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Demethylation by 5-aza-2′-deoxycytidine (5-azadC) of p16INK4A Gene Results in Downregulation of Vascular Endothelial Growth Factor Expression in Human Lung Cancer Cell Lines

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Vascular endothelial growth factor (VEGF) plays a pivotal role in tumor progression via angiogenesis. Recently, gene transduction of wild-type p16INK4A, tumor suppressor gene, has been shown to result in downregulation of VEGF expression in p16INK4A-deleted glioma cells. Because expression of p16INK4A is regulated by methylation of the p16INK4A gene, we examined whether demethylation of the p16INK4A gene by 5-aza-2′-deoxycytidine (5-azadC) could cause the protein expression of VEGF as well as of p16INK4A in human lung cancer cells. For this, five different lung cancer cell lines with or without loss of p16 activity were used. H841 and Ma-10 cells had the methylated p16INK4A gene without expression of p16INK4A protein, whereas Ma-1 and H209 cells had the unmethylated p16INK4A gene with constitutive expression of p16INK4A protein. Neither the p16INK4A gene nor p16INK4A protein was detected in A549 cells. Treatment with 5-azadC caused demethylation of the p16INK4A gene with reexpression of p16INK4A protein in H841 and Ma-10 (methylated p16INK4A gene dominant) cell, but not in other cell lines such as Ma-1, H209 (unmethylated p16INK4A gene dominant), or A549 (p16INK4A gene deleted). In a parallel experiment, 5-azadC inhibited production of VEGF protein by H841 and Ma-10 cells, especially in the later hypermethylated cells, but not Ma-1, H209, or A549 cells. RT-PCR analysis showed that Ma-10 cells expressed VEGF isoforms 121, 165, and 189, all of which were inhibited by 5-azadC. These findings indicate that the methylation status of the p16INK4A gene plays an important role in the regulation of angiogenesis associated with progression of lung cancer, through regulation of VEGF expression.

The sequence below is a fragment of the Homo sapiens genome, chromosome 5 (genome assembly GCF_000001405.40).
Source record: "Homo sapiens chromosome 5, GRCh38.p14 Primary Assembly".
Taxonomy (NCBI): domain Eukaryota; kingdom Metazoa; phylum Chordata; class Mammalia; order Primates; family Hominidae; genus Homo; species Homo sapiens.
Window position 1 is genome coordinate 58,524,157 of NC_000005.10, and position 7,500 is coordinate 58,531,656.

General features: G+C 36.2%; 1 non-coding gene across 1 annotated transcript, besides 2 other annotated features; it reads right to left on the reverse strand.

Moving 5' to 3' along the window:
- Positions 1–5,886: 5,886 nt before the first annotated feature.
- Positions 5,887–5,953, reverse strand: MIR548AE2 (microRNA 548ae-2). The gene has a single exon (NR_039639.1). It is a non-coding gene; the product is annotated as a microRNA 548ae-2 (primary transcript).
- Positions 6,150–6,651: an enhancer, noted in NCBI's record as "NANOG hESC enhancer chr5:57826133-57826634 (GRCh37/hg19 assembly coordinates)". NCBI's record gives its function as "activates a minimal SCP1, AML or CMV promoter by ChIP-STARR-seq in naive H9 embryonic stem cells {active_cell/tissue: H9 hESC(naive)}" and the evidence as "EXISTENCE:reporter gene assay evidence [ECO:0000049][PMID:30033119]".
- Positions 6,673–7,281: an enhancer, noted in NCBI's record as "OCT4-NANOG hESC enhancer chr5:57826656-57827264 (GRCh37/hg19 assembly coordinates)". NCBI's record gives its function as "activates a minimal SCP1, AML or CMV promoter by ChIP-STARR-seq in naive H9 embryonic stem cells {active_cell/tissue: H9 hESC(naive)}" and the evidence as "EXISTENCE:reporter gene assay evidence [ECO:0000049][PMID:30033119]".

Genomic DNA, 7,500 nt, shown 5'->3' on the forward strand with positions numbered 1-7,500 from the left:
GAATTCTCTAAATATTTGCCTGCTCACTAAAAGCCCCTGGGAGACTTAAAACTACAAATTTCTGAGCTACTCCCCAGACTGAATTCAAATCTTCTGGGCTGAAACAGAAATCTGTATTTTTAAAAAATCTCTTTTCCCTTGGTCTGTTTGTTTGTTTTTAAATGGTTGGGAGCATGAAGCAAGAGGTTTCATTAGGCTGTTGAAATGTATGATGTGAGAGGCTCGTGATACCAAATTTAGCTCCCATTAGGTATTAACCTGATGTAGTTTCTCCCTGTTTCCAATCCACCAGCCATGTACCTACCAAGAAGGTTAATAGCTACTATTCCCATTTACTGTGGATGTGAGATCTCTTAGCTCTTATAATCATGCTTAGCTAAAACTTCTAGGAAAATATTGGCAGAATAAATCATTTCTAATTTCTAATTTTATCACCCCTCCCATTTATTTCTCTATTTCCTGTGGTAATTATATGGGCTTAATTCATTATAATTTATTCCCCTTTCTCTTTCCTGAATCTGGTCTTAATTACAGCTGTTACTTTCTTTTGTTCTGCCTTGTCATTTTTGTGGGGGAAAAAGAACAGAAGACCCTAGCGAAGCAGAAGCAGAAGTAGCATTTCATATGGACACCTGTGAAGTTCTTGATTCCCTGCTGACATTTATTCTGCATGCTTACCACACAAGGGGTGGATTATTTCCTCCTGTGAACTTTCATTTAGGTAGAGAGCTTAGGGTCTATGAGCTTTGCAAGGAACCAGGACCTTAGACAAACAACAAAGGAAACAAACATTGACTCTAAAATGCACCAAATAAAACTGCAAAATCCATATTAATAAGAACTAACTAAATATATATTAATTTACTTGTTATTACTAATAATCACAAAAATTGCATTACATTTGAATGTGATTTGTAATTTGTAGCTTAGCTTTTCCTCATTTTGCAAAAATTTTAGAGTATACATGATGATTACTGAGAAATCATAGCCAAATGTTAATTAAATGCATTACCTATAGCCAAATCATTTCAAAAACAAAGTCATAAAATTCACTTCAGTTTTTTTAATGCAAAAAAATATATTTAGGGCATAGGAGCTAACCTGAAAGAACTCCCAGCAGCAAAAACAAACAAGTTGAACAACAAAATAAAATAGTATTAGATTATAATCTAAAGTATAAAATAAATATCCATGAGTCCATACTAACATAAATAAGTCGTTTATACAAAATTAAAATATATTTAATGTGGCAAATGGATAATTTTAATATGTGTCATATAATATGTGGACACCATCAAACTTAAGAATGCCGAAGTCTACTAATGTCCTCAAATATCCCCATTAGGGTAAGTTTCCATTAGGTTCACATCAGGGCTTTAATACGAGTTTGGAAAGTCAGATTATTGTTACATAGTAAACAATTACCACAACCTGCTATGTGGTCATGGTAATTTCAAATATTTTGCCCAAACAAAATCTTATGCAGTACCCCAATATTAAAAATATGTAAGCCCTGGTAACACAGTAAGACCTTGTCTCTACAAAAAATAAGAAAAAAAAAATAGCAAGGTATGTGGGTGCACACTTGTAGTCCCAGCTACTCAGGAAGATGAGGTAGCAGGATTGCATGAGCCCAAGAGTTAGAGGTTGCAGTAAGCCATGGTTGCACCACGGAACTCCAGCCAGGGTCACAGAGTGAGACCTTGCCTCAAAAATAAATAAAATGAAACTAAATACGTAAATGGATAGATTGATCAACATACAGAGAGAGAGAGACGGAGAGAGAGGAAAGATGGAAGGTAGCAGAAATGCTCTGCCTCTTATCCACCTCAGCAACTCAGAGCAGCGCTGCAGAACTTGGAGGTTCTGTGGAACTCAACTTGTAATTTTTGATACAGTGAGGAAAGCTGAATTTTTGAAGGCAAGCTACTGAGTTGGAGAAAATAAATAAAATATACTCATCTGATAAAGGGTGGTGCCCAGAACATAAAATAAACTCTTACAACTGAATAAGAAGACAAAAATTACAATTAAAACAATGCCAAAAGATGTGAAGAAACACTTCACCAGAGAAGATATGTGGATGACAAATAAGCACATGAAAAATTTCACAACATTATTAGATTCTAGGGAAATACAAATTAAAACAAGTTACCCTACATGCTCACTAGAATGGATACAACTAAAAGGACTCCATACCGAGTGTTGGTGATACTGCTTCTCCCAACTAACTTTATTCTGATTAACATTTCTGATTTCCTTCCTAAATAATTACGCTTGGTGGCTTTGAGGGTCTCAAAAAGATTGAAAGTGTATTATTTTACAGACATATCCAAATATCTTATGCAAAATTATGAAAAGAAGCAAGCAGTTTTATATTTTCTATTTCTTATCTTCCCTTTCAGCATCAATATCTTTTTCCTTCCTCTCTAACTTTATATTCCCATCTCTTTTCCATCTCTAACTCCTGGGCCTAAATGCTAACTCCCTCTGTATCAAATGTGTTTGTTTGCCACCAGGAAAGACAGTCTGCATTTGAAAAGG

Keywords: Key words: 5-aza-2′-deoxycytidine (5-azadC); Lung cancer cell line; VEGF; p16INK4A

Document Type: Research Article


Affiliations: 1: *Third Department of Internal Medicine, University of Tokushima School of Medicine, Tokushima, Japan 2: †Third Department of Internal Medicine, University of Tottori School of Medicine, Tottori, Japan

Publication date: August 1, 2001

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  • Formerly: Oncology Research Incorporating Anti-Cancer Drug Design
    Oncology Research Featuring Preclinical and Clincal Cancer Therapeutics publishes research of the highest quality that contributes to an understanding of cancer in areas of molecular biology, cell biology, biochemistry, biophysics, genetics, biology, endocrinology, and immunology, as well as studies on the mechanism of action of carcinogens and therapeutic agents, reports dealing with cancer prevention and epidemiology, and clinical trials delineating effective new therapeutic regimens.

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